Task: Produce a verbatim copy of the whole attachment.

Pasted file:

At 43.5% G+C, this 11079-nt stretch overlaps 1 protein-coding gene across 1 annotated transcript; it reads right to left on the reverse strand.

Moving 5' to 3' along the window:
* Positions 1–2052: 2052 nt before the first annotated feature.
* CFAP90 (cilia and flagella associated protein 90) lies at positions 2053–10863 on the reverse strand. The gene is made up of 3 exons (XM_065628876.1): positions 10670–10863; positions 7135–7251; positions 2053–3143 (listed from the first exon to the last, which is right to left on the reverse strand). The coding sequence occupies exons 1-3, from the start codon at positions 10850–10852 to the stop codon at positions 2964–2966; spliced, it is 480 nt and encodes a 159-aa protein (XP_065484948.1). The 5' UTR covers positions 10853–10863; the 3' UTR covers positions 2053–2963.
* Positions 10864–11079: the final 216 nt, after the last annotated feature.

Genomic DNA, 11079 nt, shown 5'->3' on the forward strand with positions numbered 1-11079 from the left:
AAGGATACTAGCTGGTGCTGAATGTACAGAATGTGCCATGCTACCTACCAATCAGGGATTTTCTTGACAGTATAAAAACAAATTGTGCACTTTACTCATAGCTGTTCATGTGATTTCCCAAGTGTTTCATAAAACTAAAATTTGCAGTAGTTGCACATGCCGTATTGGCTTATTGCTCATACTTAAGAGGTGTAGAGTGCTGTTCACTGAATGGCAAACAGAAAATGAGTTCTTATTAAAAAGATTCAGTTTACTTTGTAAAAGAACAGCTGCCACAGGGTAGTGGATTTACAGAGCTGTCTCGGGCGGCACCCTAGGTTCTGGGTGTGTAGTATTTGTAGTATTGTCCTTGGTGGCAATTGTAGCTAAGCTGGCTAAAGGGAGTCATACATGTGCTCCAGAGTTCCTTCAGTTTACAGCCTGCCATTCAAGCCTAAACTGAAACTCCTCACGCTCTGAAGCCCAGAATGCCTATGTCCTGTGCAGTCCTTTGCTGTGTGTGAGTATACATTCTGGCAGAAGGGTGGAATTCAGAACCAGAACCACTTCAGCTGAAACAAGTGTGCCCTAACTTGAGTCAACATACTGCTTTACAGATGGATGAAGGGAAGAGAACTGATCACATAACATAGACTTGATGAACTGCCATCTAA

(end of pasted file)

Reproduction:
At 43.5% G+C, this 11079-nt stretch overlaps 1 protein-coding gene across 1 annotated transcript; it reads right to left on the reverse strand.

Moving 5' to 3' along the window:
* Positions 1–2052: 2052 nt before the first annotated feature.
* CFAP90 (cilia and flagella associated protein 90) lies at positions 2053–10863 on the reverse strand. The gene is made up of 3 exons (XM_065628876.1): positions 10670–10863; positions 7135–7251; positions 2053–3143 (listed from the first exon to the last, which is right to left on the reverse strand). The coding sequence occupies exons 1-3, from the start codon at positions 10850–10852 to the stop codon at positions 2964–2966; spliced, it is 480 nt and encodes a 159-aa protein (XP_065484948.1). The 5' UTR covers positions 10853–10863; the 3' UTR covers positions 2053–2963.
* Positions 10864–11079: the final 216 nt, after the last annotated feature.

Genomic DNA, 11079 nt, shown 5'->3' on the forward strand with positions numbered 1-11079 from the left:
AAGGATACTAGCTGGTGCTGAATGTACAGAATGTGCCATGCTACCTACCAATCAGGGATTTTCTTGACAGTATAAAAACAAATTGTGCACTTTACTCATAGCTGTTCATGTGATTTCCCAAGTGTTTCATAAAACTAAAATTTGCAGTAGTTGCACATGCCGTATTGGCTTATTGCTCATACTTAAGAGGTGTAGAGTGCTGTTCACTGAATGGCAAACAGAAAATGAGTTCTTATTAAAAAGATTCAGTTTACTTTGTAAAAGAACAGCTGCCACAGGGTAGTGGATTTACAGAGCTGTCTCGGGCGGCACCCTAGGTTCTGGGTGTGTAGTATTTGTAGTATTGTCCTTGGTGGCAATTGTAGCTAAGCTGGCTAAAGGGAGTCATACATGTGCTCCAGAGTTCCTTCAGTTTACAGCCTGCCATTCAAGCCTAAACTGAAACTCCTCACGCTCTGAAGCCCAGAATGCCTATGTCCTGTGCAGTCCTTTGCTGTGTGTGAGTATACATTCTGGCAGAAGGGTGGAATTCAGAACCAGAACCACTTCAGCTGAAACAAGTGTGCCCTAACTTGAGTCAACATACTGCTTTACAGATGGATGAAGGGAAGAGAACTGATCACATAACATAGACTTGATGAACTGCCATCTAA